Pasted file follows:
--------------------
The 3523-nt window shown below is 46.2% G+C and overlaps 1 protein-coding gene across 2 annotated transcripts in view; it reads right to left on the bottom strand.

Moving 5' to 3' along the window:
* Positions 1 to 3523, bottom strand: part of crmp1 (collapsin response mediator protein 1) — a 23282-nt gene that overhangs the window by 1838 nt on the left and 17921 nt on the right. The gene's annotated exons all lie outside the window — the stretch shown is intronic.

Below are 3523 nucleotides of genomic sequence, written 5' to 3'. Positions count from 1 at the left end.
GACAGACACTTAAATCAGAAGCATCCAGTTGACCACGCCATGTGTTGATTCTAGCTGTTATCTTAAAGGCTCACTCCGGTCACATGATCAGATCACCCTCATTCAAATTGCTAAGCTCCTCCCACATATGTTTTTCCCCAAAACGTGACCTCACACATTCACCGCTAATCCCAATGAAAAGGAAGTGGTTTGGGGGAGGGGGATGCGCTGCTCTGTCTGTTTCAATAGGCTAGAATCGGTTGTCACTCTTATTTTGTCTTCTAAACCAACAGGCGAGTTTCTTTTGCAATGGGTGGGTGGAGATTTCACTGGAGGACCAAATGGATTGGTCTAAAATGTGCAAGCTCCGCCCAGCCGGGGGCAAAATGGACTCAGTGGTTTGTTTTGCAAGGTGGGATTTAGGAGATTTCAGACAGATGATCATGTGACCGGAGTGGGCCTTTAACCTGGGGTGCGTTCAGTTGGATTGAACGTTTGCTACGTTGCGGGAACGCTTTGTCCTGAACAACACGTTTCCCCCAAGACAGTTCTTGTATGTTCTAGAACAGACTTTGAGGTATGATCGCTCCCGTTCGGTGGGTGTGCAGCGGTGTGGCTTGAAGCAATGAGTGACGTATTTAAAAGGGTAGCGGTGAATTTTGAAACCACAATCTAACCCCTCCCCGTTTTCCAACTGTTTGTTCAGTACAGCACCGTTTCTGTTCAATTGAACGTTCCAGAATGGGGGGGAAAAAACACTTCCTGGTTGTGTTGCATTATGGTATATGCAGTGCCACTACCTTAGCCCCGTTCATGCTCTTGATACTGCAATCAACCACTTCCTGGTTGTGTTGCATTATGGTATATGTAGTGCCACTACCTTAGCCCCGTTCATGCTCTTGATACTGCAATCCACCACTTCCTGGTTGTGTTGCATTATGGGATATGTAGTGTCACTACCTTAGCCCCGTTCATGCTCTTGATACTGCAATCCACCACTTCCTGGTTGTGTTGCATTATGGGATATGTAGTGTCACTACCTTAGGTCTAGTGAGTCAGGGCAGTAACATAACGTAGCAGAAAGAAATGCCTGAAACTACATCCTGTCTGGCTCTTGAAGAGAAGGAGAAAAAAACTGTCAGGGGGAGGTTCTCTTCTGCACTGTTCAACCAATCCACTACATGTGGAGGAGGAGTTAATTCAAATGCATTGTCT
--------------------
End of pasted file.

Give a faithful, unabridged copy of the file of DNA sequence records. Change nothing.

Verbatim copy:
The 3523-nt window shown below is 46.2% G+C and overlaps 1 protein-coding gene across 2 annotated transcripts in view; it reads right to left on the bottom strand.

Moving 5' to 3' along the window:
* Positions 1 to 3523, bottom strand: part of crmp1 (collapsin response mediator protein 1) — a 23282-nt gene that overhangs the window by 1838 nt on the left and 17921 nt on the right. The gene's annotated exons all lie outside the window — the stretch shown is intronic.

Below are 3523 nucleotides of genomic sequence, written 5' to 3'. Positions count from 1 at the left end.
GACAGACACTTAAATCAGAAGCATCCAGTTGACCACGCCATGTGTTGATTCTAGCTGTTATCTTAAAGGCTCACTCCGGTCACATGATCAGATCACCCTCATTCAAATTGCTAAGCTCCTCCCACATATGTTTTTCCCCAAAACGTGACCTCACACATTCACCGCTAATCCCAATGAAAAGGAAGTGGTTTGGGGGAGGGGGATGCGCTGCTCTGTCTGTTTCAATAGGCTAGAATCGGTTGTCACTCTTATTTTGTCTTCTAAACCAACAGGCGAGTTTCTTTTGCAATGGGTGGGTGGAGATTTCACTGGAGGACCAAATGGATTGGTCTAAAATGTGCAAGCTCCGCCCAGCCGGGGGCAAAATGGACTCAGTGGTTTGTTTTGCAAGGTGGGATTTAGGAGATTTCAGACAGATGATCATGTGACCGGAGTGGGCCTTTAACCTGGGGTGCGTTCAGTTGGATTGAACGTTTGCTACGTTGCGGGAACGCTTTGTCCTGAACAACACGTTTCCCCCAAGACAGTTCTTGTATGTTCTAGAACAGACTTTGAGGTATGATCGCTCCCGTTCGGTGGGTGTGCAGCGGTGTGGCTTGAAGCAATGAGTGACGTATTTAAAAGGGTAGCGGTGAATTTTGAAACCACAATCTAACCCCTCCCCGTTTTCCAACTGTTTGTTCAGTACAGCACCGTTTCTGTTCAATTGAACGTTCCAGAATGGGGGGGAAAAAACACTTCCTGGTTGTGTTGCATTATGGTATATGCAGTGCCACTACCTTAGCCCCGTTCATGCTCTTGATACTGCAATCAACCACTTCCTGGTTGTGTTGCATTATGGTATATGTAGTGCCACTACCTTAGCCCCGTTCATGCTCTTGATACTGCAATCCACCACTTCCTGGTTGTGTTGCATTATGGGATATGTAGTGTCACTACCTTAGCCCCGTTCATGCTCTTGATACTGCAATCCACCACTTCCTGGTTGTGTTGCATTATGGGATATGTAGTGTCACTACCTTAGGTCTAGTGAGTCAGGGCAGTAACATAACGTAGCAGAAAGAAATGCCTGAAACTACATCCTGTCTGGCTCTTGAAGAGAAGGAGAAAAAAACTGTCAGGGGGAGGTTCTCTTCTGCACTGTTCAACCAATCCACTACATGTGGAGGAGGAGTTAATTCAAATGCATTGTCT